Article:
HUNTSVILLE, Ala. -- Friday, Iran threatened "forceful revenge" in the wake of the United States' killing of a top Iranian general who was linked to attacks on U.S. troops in Iraq and terrorist militias across the Middle East. Iranian security forces also said they would avenge the killing.
U.S. Attorney Jay Town of the Northern District of Alabama spoke with WHNT News 19 on Friday, pointing out any community can face the risk of homegrown extremism through the reach of the Internet.
"We live in a safe community, a safe state. But because of the Internet, because of the way radicalization happens now, it can happen anywhere. It doesn't just happen in big cities," Town said.
"'See something, say something' was really meant when we were thinking of actually seeing someone leaving a backpack or you know, doing something in a crowd," Town said. "But now when you’re on these chat rooms, when you’re on Facebook or any social media website, just normal internet, not the dark web, and you do see a link to something that’s disturbing or you somebody that is saying something that is troubling, and might sort of invoke some sort of radical behavior, I think we all have a duty, not just law enforcement, not just the FBI, not just the U.S. Attorney and his office, we all have a duty to one another to you know, inform someone in law enforcement so that we can at least run it down and make sure it is nothing."
North Alabama saw a Huntsville-area college student radicalized in 2017. Aziz Sayyed was arrested after informants came forward. Town said they felt compelled to do the right thing -- to tell law enforcement what they were seeing.
"Sayyed had made overtures regarding bombs, TATP explosives which can be made in a home or a garage and then leaving in a public place like a police station or a mall or in some sort of populated area where it could do the most damage," Town said. "And, produce the most fear, which is the goal of these foreign terrorist organizations. When they radicalize individuals it isn't to gain some sort of foothold in the United States, it is to invoke fear, it is to invoke terror."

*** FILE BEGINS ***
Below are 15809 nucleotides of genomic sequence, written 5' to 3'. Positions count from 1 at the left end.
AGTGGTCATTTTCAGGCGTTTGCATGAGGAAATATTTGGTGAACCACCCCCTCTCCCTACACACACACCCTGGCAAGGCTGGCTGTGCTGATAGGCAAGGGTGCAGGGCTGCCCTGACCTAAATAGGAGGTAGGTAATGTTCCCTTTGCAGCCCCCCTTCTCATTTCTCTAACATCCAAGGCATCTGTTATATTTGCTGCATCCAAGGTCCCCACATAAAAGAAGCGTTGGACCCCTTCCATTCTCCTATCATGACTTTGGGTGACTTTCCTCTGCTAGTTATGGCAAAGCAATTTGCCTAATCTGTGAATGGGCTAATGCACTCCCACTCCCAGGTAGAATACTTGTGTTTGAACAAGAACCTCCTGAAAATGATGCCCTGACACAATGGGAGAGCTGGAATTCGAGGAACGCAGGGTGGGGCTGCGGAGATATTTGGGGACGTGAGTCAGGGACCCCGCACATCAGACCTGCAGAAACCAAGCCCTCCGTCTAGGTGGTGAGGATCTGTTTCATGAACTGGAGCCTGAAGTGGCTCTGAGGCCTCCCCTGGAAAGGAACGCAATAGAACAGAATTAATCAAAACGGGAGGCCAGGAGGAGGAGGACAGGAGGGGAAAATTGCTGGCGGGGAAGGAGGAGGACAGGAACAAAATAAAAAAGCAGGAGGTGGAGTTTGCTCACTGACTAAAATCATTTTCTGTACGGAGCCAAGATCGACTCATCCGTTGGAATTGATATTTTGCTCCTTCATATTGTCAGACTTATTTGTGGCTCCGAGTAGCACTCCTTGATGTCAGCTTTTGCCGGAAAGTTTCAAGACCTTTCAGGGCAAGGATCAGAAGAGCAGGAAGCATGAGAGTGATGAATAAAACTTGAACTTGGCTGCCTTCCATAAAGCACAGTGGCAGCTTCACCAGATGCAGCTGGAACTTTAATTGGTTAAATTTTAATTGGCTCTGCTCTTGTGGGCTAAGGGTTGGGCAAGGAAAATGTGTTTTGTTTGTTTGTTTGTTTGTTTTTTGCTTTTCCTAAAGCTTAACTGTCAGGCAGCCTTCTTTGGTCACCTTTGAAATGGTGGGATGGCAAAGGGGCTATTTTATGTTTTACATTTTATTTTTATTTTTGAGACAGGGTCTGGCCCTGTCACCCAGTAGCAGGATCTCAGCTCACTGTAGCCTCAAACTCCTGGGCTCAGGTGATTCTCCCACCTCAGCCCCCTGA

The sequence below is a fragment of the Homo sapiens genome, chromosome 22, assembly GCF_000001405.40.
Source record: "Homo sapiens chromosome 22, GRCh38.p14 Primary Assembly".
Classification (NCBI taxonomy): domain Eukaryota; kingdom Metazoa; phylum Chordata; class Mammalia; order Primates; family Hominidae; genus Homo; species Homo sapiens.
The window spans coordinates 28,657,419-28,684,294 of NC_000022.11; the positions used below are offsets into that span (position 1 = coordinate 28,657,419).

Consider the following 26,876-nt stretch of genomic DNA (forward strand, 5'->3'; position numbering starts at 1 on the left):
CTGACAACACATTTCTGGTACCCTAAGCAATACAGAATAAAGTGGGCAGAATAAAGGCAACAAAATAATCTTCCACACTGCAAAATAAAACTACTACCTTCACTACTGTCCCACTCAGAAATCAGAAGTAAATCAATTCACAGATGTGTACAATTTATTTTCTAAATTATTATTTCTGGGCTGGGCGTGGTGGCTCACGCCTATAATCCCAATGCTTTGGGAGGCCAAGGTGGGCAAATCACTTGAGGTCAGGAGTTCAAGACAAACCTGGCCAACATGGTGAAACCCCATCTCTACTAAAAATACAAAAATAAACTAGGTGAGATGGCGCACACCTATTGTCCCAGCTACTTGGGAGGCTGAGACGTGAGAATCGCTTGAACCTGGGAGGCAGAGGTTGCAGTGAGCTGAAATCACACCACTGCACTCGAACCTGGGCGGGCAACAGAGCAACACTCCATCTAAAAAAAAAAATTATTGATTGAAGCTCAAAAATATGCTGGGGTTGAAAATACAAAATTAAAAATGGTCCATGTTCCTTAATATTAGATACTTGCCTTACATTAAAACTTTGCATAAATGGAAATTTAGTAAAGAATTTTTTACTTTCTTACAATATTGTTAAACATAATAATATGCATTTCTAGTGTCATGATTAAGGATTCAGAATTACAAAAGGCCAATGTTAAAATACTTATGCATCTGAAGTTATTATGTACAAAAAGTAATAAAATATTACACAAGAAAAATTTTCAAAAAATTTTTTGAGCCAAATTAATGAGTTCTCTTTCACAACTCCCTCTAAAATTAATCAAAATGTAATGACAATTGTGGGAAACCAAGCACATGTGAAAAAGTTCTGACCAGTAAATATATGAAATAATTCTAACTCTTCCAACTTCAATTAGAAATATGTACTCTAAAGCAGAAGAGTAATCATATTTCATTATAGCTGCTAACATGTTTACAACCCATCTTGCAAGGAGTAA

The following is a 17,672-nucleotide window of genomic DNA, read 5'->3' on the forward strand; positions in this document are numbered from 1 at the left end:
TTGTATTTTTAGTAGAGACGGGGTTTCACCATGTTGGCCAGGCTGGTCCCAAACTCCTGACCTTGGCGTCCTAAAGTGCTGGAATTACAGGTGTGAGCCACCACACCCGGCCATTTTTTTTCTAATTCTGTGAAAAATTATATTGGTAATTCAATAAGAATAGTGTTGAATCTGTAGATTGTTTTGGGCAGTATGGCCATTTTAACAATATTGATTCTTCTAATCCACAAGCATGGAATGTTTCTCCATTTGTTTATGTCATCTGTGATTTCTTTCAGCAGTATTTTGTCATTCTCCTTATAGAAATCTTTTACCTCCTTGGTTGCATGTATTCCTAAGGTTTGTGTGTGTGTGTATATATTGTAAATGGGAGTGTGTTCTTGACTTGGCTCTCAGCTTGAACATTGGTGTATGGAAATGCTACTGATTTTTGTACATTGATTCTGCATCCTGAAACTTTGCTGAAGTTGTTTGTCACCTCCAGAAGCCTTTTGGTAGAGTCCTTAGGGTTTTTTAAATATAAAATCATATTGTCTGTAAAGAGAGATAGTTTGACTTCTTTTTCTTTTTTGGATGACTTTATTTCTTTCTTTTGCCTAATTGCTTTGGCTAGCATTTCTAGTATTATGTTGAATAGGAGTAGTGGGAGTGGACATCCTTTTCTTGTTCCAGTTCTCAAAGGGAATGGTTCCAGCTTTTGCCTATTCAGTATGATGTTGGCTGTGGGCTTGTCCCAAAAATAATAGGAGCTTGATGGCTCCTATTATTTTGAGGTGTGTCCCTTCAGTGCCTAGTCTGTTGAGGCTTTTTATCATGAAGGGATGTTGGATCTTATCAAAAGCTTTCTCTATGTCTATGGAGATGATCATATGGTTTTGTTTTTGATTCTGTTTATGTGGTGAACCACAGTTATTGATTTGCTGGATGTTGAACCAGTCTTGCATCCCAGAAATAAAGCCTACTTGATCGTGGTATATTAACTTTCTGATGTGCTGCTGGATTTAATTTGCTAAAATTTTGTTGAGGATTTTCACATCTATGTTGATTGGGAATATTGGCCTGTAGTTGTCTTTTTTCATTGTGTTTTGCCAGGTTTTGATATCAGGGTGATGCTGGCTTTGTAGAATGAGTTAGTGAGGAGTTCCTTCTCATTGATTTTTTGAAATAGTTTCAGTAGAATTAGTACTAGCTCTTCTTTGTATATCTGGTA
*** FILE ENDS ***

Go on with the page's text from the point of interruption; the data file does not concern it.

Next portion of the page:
Town advises residents online to look out for radical sentiments being expressed, and understand that groups looking for would-be terrorists aren't choosy.
"Foreign terrorist organizations do not care about your background, they don't care about your family's heritage or history. What they aim to do is radicalize based on an ideology," Town said.
Town said there are some telltale signs that point to someone becoming radicalized.
"When someone goes from just sort of being your average everyday individual to being uber-religious, hyper-religious, all they talk about with their religious talk is also sort of anti-government sentiment, talking about the Middle East, talking about military presence, American military presence in the Middle East. Those are things we see consistently when we are dealing with homegrown, violent extremists.
Town said local police and federal law enforcement and intelligence agencies have done great work since 9/11.
"They've done a fabulous job in protecting the homeland from terrorist events, but I don't think that we in law enforcement are at all sitting back on our heels and believing that we've conquered the problem. It remains the number one priority for a reason," Town said.
The U.S. attorney said if residents see something online or otherwise that causes concern about possible radicalization, they should reach out to law enforcement.
Sayyed was sentenced to 15 years in federal prison.